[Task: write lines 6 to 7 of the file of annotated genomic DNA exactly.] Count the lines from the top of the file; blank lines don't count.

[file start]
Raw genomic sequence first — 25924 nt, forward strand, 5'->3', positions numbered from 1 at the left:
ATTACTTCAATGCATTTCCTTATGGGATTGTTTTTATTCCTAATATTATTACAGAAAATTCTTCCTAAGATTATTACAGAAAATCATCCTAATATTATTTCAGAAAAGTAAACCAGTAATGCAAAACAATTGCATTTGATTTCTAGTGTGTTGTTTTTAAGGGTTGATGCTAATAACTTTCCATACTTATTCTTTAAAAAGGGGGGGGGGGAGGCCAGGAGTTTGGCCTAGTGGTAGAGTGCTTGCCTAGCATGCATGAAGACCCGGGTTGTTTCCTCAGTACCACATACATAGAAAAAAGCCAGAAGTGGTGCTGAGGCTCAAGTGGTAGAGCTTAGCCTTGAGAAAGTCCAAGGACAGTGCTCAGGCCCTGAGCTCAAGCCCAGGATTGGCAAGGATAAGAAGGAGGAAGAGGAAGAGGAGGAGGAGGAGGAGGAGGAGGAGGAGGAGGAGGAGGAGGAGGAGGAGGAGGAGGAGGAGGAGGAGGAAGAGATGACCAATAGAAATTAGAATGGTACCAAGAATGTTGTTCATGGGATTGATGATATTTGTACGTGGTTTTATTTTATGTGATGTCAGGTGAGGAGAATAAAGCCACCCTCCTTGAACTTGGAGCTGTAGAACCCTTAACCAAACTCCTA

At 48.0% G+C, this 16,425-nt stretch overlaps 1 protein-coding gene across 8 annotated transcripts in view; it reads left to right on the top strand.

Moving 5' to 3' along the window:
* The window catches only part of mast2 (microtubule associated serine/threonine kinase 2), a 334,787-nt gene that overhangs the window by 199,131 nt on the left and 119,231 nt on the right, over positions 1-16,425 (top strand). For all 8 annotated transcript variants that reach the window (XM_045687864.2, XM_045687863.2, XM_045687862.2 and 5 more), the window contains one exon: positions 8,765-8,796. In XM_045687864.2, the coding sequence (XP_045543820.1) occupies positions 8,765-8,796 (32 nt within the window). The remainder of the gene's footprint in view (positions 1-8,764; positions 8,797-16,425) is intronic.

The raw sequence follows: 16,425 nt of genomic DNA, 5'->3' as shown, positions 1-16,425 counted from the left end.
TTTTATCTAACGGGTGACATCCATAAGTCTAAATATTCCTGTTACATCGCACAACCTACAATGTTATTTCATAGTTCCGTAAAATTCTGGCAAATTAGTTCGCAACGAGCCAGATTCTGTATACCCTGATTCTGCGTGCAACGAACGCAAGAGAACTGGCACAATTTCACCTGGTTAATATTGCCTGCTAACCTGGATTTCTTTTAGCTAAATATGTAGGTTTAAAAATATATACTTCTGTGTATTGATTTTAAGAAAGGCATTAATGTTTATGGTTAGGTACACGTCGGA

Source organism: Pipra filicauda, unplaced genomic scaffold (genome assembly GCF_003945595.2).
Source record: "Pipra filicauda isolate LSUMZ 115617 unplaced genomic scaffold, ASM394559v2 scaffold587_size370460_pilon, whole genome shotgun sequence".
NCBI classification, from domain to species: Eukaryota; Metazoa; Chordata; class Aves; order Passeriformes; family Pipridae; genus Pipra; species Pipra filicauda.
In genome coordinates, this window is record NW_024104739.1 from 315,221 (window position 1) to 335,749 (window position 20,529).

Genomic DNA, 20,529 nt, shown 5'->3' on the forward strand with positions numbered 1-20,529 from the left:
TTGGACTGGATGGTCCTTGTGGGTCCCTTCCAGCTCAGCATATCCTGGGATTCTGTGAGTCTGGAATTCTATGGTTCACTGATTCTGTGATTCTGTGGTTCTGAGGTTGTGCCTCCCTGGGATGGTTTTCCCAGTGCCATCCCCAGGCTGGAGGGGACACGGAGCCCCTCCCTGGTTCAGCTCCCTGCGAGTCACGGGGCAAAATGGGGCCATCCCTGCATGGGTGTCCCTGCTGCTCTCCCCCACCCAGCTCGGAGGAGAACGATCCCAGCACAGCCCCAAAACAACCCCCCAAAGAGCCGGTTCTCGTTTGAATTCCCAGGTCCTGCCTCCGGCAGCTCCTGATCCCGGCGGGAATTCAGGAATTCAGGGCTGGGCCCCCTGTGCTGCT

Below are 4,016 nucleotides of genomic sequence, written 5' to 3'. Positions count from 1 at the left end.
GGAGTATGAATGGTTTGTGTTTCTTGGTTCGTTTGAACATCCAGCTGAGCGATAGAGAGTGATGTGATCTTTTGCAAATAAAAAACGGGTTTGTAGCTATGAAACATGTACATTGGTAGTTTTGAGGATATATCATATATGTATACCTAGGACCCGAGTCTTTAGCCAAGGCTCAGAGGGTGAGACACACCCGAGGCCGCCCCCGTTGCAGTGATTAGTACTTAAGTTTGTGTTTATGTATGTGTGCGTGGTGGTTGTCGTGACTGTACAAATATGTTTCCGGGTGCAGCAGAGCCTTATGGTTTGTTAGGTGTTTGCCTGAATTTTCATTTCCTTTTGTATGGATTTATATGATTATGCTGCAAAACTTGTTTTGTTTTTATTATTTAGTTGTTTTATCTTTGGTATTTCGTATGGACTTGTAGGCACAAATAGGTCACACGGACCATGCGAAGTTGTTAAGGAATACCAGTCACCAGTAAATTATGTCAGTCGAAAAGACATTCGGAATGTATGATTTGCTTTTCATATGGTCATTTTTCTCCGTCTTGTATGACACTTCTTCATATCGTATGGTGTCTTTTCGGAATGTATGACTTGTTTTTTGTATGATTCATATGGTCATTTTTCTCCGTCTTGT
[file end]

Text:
The raw sequence follows: 16,425 nt of genomic DNA, 5'->3' as shown, positions 1-16,425 counted from the left end.
TTTTATCTAACGGGTGACATCCATAAGTCTAAATATTCCTGTTACATCGCACAACCTACAATGTTATTTCATAGTTCCGTAAAATTCTGGCAAATTAGTTCGCAACGAGCCAGATTCTGTATACCCTGATTCTGCGTGCAACGAACGCAAGAGAACTGGCACAATTTCACCTGGTTAATATTGCCTGCTAACCTGGATTTCTTTTAGCTAAATATGTAGGTTTAAAAATATATACTTCTGTGTATTGATTTTAAGAAAGGCATTAATGTTTATGGTTAGGTACACGTCGGA